So Much Expectations From Nigeria’s New President

President Bola Tinubu

On Monday, May 29, Nigeria’s President Bola Tinubu was sworn in as the 16th president of the continent’s most populous nation. The 71-year-old is the fifth president of the nation since 1999, when military rule ended.

In a polling process marred by technical challenges, only a quarter of Nigeria’s 93 million registered voters were able to cast a ballot, and Tinubu received just 37% of the national vote.

Samson Itodo, executive director of YIAGA Africa, provided the following explanation:

“He is inheriting a broken economy, he is inheriting a broken country, very polarized around religious and ethnic lines,”

The new Nigerian President Bola Ahmed Tinubu faces a tough task of infusing stability into a society and economy in crisis — and reigniting hope in a young population that feels its voice has been ignored for decades.

The 71-year-old was sworn in as Africa’s most populous nation’s fifth president since 1999, when the country ended three decades of military rule. He succeeds Muhammadu Buhari, also of the All Reformists Congress (APC) party, who leaves with a generally criticized economic record.

In the meantime, opposition leaders Atiku Abubakar of the People’s Democratic Party (PDP) and Peter Obi of the Labour Party have filed a legal petition challenging the outcome of the presidential election in February on the grounds of fraud.

Tinubu inherits an economy with record debt, inflation at a nearly two-decade high of over 22%, fuel and foreign exchange reserves in short supply, a severely devalued naira, a failing power supply, and decreasing oil production.

Tinubu was credited with modernizing Nigeria’s commercial hub and vastly expanding the regional economy while serving as governor of Lagos State between 1999 and 2007.

At his swearing-in ceremony, he boasted about his track record and promised to combat widespread insecurity, unify the foreign exchange rate, and eliminate expensive fuel subsidies in addition to expanding the Nigerian economy by at least 6 percent annually.

“I have a message for our investors, local and foreign: our government shall review all their complaints about multiple taxation and various anti-investment inhibitions,” Tinubu told the audience in Abuja’s Eagle Square, while also promising a “thorough house cleaning” of monetary policy.

Buhari, his predecessor, spooked international investors by implementing a number of protectionist economic policies. Even though he said in his speech on Sunday that many of the “tough decisions” had made the country more resilient economically, hard data showed that unemployment and poverty were growing.

The National Bureau of Statistics in Nigeria now estimates that 133 million people, or 63% of the population, are multidimensionally poor, a 10 percentage point increase from before Buhari took office in 2015. Joblessness sits at 33.3%, adding up to in excess of 23 million individuals, having risen consistently throughout the course of recent years.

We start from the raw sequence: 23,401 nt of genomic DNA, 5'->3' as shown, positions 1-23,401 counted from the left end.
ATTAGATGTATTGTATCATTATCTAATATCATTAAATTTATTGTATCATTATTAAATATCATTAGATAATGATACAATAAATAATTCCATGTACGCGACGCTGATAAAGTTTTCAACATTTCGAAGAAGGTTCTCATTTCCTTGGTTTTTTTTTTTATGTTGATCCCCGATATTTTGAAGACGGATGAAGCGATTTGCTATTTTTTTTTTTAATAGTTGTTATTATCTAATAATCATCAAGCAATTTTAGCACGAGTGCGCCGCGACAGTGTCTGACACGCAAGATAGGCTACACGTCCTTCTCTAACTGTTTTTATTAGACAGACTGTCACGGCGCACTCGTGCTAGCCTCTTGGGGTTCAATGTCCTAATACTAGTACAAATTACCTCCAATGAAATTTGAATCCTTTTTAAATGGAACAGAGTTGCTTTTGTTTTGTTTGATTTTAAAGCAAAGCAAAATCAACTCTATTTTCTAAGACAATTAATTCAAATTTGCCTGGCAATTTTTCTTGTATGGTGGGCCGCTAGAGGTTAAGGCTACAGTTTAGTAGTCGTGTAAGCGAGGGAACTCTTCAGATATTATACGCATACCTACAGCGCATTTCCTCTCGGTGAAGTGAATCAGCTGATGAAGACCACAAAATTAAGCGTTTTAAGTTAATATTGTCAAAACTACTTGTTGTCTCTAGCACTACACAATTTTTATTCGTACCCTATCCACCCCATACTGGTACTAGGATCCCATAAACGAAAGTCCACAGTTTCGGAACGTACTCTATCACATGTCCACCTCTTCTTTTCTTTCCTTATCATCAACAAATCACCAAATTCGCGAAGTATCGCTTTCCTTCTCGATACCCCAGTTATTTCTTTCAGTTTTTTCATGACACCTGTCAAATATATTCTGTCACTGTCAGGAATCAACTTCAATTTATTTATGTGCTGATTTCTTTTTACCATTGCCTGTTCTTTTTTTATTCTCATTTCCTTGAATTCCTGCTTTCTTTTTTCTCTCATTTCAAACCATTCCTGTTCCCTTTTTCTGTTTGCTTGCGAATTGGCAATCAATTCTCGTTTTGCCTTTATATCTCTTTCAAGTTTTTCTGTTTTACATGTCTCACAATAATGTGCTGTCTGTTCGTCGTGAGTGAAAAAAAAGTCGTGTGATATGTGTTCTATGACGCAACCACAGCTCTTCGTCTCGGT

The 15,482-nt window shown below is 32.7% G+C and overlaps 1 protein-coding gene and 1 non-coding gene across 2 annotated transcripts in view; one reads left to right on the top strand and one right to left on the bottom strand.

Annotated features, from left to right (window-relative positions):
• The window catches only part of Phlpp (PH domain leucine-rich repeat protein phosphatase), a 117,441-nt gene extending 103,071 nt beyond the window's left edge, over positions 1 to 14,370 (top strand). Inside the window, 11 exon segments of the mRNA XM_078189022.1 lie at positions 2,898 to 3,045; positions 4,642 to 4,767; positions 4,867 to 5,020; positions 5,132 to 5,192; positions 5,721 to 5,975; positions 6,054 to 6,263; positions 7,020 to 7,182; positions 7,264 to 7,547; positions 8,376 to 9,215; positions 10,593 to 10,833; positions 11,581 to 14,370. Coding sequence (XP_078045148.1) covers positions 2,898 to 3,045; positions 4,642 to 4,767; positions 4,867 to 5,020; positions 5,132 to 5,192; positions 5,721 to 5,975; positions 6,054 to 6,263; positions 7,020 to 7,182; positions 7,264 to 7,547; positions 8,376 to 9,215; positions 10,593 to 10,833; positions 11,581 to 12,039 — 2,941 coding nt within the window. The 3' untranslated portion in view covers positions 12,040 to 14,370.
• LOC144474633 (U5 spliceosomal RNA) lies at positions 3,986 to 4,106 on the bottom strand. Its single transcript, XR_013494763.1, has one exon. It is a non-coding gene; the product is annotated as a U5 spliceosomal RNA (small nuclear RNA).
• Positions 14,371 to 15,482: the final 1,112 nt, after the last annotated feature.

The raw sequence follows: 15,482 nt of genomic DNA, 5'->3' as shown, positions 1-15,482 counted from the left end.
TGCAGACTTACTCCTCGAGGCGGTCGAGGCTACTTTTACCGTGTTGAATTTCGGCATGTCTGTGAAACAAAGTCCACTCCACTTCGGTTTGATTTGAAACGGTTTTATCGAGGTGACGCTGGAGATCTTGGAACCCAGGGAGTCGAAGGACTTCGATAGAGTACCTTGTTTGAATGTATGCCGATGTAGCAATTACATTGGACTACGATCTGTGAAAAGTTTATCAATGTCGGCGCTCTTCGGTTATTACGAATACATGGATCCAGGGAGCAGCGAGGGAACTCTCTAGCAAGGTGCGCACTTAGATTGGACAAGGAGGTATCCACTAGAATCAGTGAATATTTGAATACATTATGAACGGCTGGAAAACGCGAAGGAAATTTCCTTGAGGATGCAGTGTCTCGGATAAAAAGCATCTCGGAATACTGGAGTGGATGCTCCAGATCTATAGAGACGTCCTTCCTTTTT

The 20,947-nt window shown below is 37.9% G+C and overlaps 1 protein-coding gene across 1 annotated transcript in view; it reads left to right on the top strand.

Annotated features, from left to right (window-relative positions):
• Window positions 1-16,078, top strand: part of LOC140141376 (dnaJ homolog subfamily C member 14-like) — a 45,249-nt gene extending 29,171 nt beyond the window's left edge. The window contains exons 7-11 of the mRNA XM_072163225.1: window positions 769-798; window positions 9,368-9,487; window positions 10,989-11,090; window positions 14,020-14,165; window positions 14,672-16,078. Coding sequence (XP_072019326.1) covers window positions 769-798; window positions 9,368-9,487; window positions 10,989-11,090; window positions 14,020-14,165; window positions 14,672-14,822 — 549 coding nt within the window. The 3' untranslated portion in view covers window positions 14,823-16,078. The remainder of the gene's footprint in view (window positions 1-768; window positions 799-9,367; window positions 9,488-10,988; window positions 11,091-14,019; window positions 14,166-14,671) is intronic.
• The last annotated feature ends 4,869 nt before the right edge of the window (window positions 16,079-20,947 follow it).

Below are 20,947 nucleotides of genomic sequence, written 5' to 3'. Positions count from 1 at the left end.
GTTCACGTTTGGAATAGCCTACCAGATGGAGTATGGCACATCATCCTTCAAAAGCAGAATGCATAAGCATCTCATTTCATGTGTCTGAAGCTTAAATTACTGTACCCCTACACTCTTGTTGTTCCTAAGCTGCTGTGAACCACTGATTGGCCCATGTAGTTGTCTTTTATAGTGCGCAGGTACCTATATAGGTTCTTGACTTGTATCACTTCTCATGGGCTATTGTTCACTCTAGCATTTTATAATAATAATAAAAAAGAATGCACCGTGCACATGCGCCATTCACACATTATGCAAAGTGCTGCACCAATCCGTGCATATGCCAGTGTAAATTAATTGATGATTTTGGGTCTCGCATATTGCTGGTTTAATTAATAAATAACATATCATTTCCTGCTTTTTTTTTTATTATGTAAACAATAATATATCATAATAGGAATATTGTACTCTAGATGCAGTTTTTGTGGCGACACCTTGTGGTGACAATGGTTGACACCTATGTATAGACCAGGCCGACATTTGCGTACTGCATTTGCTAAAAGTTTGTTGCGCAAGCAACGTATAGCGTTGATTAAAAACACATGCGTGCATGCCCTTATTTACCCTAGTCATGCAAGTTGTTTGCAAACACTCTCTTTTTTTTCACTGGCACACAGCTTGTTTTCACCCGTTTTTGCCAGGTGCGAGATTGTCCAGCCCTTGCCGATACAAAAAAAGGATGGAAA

Even though it is popular, the subsidy for petroleum products that has been in place for decades has been a financial drag on the government. Since it was implemented in the 1970s, several governments have promised to eliminate it but have failed to do so.

Bola Tinubu Sworn In As Nigeria’s New President

By delivering on bold campaign promises and appointing “competent people” with the necessary experience, Tinubu’s tenure would be crucial to restoring economic credibility with an electorate that has endured two recessions in the past eight years.

Nigeria’s population, which is currently close to 220 million and expected to double by 2050, is one of the fastest-growing in the world. According to U.N. estimates, it also has one of the youngest average populations in the world, with 42% of citizens under the age of 15 and a median age of just over 18 years.

According to an intelligence analyst named Durmaz,

“Tinubu’s electoral victory has further ingrained the perception among ordinary Nigerians that the political stage is a playground for wealthy old guards who place patronage at the heart of politics,”

A key question for the first 100 days in office, Durmaz suggested, will be whether the new leader has the “will and the ability” to reach out to alienated urban youth and minorities.

“Tinubu will need to promote an inclusive national identity in a deeply fractious society and eradicate the grievances felt by the majority of Nigerians on issues such as insecurity, police brutality and inequality,” Durmaz said.

Tinubu vowed to address widespread violence — including killings and kidnappings in the northwest, clashes between cattle herders and farmers in the country’s “Middle Belt” and a combination of separatist and gang-based attacks in the southeast — through sweeping reforms of Nigeria’s security services.

Nigeria’s over-stretched state security apparatus has a history of grave human rights violations and requires wide structural reforms, comprehensive training programs and modern equipment, according to economic experts.

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